Over the next few months, LUX columnist and life coach Simon Hodges will be drawing on his own personal experiences and case studies to explore how we can move away from a place of fear to thrive amidst uncertainty
We are wired to need certainty
From an early age, we are pre-programmed to put an incredibly high value on the need for certainty in our lives. So much of the subliminal messaging which floods us every day is shot through with the idea that we have to tick certain boxes so we can eventually match someone else’s definition of a ‘successful life’: getting married, having the huge house (without a mortgage, of course!), a big pension pot, perfect children educated at the best schools, exotics holidays… We are constantly being sold a definition of success which is beyond question – it is, in fact, so ‘essential’ that it has become a certainty in our minds.
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How often do we stop to wonder if this is actually what we want and, more importantly, if this is how we define success? The answer, at least in my case, is probably not at all until a life-changing event forces you to do so. This past year has been one such event, and it has forced us, on a global scale, to re-evaluate and question the ‘certainties’ we had all to readily accepted. What’s more, it has forced us to consider some of the ‘big’ questions:
- How do I need to adapt in order to survive these times and begin to thrive again?
- What are the beliefs that I previously bought into which are no longer serving me?
- What are some of the lessons the world is sending us? What are we being asked to learn?
- What can and can’t I control, and what does this mean for me going forward?
Across this new series of articles, I will endeavour to explore these questions and, hopefully, offer some thoughts and insights which I have learned throughout my life, which might help you in the months and years to come.
Your relationship with uncertainty will determine the quality of your life
This last year has shown us all that the only certainty is that life is consistently, and unapologetically uncertain. However, when our need for certainty is compromised, it can leave us reeling; we feel untethered, overwhelmed, powerless. Inevitably, we react by reverting to fear, to the certainty there is in being afraid. Indeed, if everything around us seems to be falling apart, fear seems, at first, to ground us, to focus the mind. But fear relies on a myopic view of the world and it thrives off our pain, leaving us in a fight, flight or freeze state of mind.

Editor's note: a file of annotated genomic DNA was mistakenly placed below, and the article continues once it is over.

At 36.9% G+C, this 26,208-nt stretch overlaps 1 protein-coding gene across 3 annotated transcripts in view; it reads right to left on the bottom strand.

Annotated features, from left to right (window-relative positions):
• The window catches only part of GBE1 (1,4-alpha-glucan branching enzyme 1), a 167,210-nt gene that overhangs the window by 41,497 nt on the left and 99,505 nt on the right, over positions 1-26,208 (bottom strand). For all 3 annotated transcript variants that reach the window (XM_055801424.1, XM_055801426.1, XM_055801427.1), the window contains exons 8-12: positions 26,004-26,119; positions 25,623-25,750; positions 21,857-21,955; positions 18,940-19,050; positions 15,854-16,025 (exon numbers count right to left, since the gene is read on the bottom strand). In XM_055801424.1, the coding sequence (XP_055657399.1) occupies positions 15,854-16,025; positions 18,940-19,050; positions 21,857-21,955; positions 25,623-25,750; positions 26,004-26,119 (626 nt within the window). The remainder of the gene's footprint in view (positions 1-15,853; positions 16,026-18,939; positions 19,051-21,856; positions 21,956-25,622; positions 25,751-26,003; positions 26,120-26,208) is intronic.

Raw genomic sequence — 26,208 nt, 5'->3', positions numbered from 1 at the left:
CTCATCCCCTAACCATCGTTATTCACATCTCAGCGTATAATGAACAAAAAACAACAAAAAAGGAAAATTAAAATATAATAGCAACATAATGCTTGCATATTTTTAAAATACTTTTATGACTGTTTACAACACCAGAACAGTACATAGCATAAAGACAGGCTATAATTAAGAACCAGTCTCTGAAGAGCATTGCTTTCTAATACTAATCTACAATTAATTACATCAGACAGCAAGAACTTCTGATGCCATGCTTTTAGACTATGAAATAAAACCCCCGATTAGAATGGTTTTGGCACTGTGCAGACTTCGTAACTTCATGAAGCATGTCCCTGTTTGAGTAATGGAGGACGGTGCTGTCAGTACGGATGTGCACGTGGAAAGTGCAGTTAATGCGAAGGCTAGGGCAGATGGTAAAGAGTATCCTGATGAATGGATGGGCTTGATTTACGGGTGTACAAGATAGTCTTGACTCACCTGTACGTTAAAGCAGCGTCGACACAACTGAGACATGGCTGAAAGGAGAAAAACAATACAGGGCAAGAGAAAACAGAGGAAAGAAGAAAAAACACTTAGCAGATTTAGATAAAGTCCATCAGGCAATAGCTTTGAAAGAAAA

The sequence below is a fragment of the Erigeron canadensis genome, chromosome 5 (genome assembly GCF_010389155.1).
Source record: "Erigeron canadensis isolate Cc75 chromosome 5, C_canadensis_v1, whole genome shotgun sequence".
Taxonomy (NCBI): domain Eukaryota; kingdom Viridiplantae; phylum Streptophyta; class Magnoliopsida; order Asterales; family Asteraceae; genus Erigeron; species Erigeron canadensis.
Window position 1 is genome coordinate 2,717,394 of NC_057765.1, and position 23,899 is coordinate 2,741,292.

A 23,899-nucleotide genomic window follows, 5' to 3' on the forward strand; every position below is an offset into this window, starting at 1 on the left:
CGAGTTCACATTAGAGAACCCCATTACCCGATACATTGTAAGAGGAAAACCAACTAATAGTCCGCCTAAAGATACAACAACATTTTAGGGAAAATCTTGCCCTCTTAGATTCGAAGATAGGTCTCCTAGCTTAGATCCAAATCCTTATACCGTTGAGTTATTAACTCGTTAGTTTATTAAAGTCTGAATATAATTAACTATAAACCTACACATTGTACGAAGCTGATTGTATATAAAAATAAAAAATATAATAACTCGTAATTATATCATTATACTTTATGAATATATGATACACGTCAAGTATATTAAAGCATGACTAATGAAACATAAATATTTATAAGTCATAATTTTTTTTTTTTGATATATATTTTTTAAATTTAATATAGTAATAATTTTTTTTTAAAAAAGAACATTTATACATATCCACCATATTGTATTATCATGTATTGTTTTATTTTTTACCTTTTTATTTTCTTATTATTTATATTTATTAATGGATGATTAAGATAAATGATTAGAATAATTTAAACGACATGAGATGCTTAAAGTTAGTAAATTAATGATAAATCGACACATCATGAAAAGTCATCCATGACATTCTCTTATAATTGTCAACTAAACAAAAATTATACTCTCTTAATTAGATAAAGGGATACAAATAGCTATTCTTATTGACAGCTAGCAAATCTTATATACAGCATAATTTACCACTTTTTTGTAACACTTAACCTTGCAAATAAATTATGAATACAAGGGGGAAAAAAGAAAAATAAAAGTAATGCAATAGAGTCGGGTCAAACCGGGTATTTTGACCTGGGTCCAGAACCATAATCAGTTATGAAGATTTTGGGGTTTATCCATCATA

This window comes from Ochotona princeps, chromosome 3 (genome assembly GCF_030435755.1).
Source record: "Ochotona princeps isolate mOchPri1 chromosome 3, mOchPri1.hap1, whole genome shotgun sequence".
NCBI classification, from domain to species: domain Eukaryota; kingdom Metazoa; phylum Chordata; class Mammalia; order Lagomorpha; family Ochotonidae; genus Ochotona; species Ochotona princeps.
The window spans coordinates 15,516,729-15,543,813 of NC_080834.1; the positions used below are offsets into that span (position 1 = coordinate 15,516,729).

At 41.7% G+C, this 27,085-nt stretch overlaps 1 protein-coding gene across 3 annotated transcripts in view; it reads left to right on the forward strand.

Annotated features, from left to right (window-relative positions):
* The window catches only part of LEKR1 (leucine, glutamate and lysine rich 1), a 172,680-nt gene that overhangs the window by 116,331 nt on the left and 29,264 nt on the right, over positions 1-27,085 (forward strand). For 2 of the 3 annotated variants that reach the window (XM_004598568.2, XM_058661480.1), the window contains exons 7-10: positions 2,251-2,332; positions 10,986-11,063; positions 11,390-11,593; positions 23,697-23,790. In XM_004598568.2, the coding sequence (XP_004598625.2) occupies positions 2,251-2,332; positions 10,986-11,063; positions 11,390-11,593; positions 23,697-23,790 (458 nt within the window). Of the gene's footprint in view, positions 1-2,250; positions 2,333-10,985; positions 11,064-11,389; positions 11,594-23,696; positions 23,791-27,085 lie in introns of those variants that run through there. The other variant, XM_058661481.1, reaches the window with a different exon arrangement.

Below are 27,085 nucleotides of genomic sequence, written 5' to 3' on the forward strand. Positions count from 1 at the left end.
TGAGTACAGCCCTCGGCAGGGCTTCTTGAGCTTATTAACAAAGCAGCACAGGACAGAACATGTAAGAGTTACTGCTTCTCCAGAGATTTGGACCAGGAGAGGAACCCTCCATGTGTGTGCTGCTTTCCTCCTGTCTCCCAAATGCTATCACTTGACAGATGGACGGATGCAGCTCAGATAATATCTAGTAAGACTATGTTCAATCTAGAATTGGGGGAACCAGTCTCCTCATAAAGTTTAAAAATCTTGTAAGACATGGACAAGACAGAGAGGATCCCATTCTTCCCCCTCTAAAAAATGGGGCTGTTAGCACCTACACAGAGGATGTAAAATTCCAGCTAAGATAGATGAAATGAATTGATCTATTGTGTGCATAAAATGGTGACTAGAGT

Learning to change our relationship with uncertainty is key. From a position of fear, uncertainty is an unassailable obstacle and beyond our control. However, from an empowered position of love, uncertainty holds the possibility for adventure, for opportunity (where there is risk, there is always reward), for positive change, for the ability to grow and develop.
If we all accept that uncertainty is a fundamental part of life and that it is here to stay, why would we not want to change our relationship with it? One thing I know for sure, is that your ability to not just tolerate uncertainty but actually learning to embrace it, will ultimately be a huge factor in determining the extent of your fulfilment and success.
Learning to let go
One of the most liberating things you can do today is to get clarity on what you genuinely can and can’t control. If you consider this deeply, you will soon realise just how little falls within the scope of our control. And if we pursue this question to its furthest lengths, we will, eventually, come to the conclusion that the only thing we can ever control is ourselves.
It may be frightening at first, but if you allow the idea to settle and the waters to clear, it is one of the most empowering truths there is. Normally, for many of my clients, the implications seem isolating and overwhelming: if I can only ever control myself, how can I ever help anyone else? How will anyone ever be able to help me?
But hidden in these questions is an assumption of lack; they suppose that we can never be enough on our own, that we don’t already have everything we need within ourselves. What’s more, they forget that help can’t be given until it is accepted, that no matter how hard you may try, you can never ‘fix’ anyone else.
So, my message to you is that you have it all already, and if you allow yourself to give in to uncertainty, to accept it for what it is, and follow where it takes you – you will always come out the other side: this too shall pass.